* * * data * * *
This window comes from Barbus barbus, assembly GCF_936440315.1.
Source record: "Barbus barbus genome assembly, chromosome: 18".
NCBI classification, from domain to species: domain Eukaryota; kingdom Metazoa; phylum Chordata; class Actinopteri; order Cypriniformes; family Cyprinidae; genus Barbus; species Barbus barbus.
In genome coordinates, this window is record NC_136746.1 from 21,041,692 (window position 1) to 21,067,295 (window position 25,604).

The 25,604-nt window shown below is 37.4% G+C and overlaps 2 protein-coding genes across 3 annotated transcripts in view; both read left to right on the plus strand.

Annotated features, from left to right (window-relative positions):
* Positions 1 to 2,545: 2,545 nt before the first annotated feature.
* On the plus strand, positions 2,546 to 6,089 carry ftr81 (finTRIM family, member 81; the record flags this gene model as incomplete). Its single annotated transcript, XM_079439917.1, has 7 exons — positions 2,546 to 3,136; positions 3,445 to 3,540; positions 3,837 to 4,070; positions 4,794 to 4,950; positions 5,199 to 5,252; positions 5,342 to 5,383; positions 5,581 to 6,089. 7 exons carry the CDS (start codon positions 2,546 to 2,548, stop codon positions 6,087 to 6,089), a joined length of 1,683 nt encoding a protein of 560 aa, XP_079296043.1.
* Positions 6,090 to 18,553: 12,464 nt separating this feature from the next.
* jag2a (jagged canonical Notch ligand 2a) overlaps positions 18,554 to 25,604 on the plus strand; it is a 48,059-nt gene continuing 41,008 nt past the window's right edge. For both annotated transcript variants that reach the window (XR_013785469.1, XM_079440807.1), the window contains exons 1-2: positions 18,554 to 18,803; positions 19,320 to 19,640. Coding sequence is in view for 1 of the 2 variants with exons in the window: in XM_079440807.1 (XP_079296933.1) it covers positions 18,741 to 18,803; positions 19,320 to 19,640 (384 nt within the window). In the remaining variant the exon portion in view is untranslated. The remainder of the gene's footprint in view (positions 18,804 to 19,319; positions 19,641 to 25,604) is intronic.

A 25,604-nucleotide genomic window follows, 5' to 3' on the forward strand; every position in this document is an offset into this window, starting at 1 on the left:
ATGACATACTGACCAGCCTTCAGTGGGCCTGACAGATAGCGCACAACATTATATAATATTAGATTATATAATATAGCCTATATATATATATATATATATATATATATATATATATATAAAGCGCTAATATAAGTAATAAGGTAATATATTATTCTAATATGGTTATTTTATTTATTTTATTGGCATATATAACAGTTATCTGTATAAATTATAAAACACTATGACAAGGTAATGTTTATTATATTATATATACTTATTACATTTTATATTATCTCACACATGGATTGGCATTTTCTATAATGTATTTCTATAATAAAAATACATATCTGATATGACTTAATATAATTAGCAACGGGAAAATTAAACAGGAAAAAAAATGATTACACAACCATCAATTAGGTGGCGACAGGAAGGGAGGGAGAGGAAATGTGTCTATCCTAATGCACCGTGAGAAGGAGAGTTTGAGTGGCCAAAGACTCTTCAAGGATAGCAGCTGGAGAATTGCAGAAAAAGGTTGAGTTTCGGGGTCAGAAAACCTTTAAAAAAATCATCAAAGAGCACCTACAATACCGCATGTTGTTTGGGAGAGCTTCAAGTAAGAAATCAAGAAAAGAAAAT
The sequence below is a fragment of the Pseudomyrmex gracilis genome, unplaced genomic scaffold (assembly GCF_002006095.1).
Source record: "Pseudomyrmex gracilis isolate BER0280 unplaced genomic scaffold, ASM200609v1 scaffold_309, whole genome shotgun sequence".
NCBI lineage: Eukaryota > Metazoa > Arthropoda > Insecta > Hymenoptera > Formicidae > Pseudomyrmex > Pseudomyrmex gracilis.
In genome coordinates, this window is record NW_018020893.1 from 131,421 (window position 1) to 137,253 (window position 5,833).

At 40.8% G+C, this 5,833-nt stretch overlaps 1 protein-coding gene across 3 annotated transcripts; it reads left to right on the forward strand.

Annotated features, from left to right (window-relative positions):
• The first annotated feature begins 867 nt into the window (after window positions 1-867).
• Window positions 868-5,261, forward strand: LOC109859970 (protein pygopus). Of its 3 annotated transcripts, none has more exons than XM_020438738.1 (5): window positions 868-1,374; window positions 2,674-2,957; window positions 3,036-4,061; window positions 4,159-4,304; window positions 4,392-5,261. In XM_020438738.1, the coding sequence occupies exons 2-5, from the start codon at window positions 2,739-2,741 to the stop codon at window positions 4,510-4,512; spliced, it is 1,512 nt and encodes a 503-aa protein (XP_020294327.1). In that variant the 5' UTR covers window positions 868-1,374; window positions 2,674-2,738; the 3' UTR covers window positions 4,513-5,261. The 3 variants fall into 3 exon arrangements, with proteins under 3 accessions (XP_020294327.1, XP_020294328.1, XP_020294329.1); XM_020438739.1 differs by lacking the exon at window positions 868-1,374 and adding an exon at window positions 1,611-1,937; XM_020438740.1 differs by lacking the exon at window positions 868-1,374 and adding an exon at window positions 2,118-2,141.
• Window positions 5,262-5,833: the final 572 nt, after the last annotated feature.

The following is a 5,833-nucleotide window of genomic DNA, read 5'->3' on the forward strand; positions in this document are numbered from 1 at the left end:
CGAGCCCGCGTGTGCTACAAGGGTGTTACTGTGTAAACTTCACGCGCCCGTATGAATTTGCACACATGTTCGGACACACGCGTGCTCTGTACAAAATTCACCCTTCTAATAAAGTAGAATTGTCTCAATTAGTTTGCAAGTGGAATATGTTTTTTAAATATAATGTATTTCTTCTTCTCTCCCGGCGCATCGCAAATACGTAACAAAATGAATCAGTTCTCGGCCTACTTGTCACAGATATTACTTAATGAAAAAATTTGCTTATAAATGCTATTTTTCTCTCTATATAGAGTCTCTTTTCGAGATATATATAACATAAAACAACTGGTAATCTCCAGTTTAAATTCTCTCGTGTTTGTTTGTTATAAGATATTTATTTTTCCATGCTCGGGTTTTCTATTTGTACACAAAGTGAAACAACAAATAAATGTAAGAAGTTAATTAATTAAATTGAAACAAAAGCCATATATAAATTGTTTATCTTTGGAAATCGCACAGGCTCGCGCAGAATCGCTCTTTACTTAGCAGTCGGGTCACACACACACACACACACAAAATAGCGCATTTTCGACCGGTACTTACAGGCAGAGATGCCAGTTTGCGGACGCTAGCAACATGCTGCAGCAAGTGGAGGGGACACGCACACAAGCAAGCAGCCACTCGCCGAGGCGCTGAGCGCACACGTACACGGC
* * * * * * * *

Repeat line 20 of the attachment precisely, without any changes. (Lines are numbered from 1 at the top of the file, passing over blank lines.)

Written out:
• Window positions 868-5,261, forward strand: LOC109859970 (protein pygopus). Of its 3 annotated transcripts, none has more exons than XM_020438738.1 (5): window positions 868-1,374; window positions 2,674-2,957; window positions 3,036-4,061; window positions 4,159-4,304; window positions 4,392-5,261. In XM_020438738.1, the coding sequence occupies exons 2-5, from the start codon at window positions 2,739-2,741 to the stop codon at window positions 4,510-4,512; spliced, it is 1,512 nt and encodes a 503-aa protein (XP_020294327.1). In that variant the 5' UTR covers window positions 868-1,374; window positions 2,674-2,738; the 3' UTR covers window positions 4,513-5,261. The 3 variants fall into 3 exon arrangements, with proteins under 3 accessions (XP_020294327.1, XP_020294328.1, XP_020294329.1); XM_020438739.1 differs by lacking the exon at window positions 868-1,374 and adding an exon at window positions 1,611-1,937; XM_020438740.1 differs by lacking the exon at window positions 868-1,374 and adding an exon at window positions 2,118-2,141.